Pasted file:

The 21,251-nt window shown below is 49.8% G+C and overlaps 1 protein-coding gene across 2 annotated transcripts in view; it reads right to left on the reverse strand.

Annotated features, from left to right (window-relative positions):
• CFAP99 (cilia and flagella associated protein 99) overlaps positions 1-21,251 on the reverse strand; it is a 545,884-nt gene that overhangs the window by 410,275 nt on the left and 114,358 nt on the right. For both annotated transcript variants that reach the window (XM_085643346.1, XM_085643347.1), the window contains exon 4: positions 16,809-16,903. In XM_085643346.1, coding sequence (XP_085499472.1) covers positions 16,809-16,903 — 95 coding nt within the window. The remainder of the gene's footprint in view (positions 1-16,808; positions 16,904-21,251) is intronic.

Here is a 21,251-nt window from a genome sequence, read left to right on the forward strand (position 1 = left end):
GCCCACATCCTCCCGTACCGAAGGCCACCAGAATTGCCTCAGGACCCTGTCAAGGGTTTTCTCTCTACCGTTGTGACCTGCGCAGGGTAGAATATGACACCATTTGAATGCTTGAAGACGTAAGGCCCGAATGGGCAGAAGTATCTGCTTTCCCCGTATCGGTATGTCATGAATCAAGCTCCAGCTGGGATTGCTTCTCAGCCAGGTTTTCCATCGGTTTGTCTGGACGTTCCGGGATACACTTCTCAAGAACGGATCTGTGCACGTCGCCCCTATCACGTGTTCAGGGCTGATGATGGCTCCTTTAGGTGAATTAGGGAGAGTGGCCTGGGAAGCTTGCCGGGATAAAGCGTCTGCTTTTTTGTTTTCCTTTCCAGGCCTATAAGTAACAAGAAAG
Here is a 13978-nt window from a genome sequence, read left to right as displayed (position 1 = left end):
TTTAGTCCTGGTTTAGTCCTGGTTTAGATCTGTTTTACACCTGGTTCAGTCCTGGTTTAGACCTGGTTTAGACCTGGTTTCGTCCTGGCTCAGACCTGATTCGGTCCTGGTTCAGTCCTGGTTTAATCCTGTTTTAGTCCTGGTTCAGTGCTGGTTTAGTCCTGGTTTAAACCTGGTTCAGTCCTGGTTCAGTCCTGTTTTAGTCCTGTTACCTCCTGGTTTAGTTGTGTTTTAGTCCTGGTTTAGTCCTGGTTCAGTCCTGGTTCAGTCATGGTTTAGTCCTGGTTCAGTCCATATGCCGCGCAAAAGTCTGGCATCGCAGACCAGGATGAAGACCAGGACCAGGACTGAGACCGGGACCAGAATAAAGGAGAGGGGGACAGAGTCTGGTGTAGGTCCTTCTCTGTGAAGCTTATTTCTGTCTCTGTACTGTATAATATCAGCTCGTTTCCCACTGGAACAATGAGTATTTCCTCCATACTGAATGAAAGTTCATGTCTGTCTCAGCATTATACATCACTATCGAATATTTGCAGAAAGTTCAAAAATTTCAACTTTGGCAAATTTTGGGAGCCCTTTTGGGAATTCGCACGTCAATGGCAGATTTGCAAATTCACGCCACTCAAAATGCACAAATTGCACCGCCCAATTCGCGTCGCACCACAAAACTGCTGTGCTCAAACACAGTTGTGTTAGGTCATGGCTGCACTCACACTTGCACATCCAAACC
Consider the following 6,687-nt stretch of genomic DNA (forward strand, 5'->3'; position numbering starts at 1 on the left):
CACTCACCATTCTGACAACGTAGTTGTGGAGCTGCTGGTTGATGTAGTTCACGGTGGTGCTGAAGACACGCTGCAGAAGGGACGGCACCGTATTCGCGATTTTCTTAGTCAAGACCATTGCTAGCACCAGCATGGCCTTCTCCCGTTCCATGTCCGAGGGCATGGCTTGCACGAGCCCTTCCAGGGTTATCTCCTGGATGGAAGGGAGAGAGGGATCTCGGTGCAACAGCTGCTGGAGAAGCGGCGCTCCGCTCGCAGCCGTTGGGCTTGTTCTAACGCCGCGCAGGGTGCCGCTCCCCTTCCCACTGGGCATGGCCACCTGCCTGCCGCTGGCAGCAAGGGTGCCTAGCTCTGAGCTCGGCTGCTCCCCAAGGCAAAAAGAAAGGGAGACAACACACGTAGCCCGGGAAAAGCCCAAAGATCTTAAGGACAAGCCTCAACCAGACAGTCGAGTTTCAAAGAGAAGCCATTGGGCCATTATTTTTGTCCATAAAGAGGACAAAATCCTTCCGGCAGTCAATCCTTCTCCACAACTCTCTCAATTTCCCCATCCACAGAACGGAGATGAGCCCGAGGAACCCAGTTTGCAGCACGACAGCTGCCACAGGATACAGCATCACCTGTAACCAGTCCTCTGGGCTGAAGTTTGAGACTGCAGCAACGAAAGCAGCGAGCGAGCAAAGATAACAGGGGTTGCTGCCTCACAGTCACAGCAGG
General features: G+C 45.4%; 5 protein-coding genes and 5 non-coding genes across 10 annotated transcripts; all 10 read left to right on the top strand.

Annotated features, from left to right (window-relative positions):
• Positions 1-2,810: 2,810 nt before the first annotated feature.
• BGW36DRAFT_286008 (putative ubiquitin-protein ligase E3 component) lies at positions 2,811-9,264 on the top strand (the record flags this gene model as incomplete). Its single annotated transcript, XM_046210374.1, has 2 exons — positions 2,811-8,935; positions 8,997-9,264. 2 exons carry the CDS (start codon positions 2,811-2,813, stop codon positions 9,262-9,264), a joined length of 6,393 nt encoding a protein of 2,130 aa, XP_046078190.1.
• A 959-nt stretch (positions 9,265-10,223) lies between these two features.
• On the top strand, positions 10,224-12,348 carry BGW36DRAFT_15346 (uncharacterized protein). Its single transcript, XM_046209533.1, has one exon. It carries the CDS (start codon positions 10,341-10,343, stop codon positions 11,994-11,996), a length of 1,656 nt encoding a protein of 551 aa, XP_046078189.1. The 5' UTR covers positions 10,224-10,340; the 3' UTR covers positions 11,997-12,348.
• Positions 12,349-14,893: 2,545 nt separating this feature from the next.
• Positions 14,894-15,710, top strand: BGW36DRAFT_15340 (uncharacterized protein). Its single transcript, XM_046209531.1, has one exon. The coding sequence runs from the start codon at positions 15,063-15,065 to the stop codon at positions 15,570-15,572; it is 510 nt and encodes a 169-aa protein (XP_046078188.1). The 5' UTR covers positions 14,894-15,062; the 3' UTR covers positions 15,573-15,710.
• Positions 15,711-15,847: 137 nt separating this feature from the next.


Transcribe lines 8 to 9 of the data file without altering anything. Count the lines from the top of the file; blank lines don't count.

Consider the following 6,687-nt stretch of genomic DNA (forward strand, 5'->3'; position numbering starts at 1 on the left):
CACTCACCATTCTGACAACGTAGTTGTGGAGCTGCTGGTTGATGTAGTTCACGGTGGTGCTGAAGACACGCTGCAGAAGGGACGGCACCGTATTCGCGATTTTCTTAGTCAAGACCATTGCTAGCACCAGCATGGCCTTCTCCCGTTCCATGTCCGAGGGCATGGCTTGCACGAGCCCTTCCAGGGTTATCTCCTGGATGGAAGGGAGAGAGGGATCTCGGTGCAACAGCTGCTGGAGAAGCGGCGCTCCGCTCGCAGCCGTTGGGCTTGTTCTAACGCCGCGCAGGGTGCCGCTCCCCTTCCCACTGGGCATGGCCACCTGCCTGCCGCTGGCAGCAAGGGTGCCTAGCTCTGAGCTCGGCTGCTCCCCAAGGCAAAAAGAAAGGGAGACAACACACGTAGCCCGGGAAAAGCCCAAAGATCTTAAGGACAAGCCTCAACCAGACAGTCGAGTTTCAAAGAGAAGCCATTGGGCCATTATTTTTGTCCATAAAGAGGACAAAATCCTTCCGGCAGTCAATCCTTCTCCACAACTCTCTCAATTTCCCCATCCACAGAACGGAGATGAGCCCGAGGAACCCAGTTTGCAGCACGACAGCTGCCACAGGATACAGCATCACCTGTAACCAGTCCTCTGGGCTGAAGTTTGAGACTGCAGCAACGAAAGCAGCGAGCGAGCAAAGATAACAGGGGTTGCTGCCTCACAGTCACAGCAGG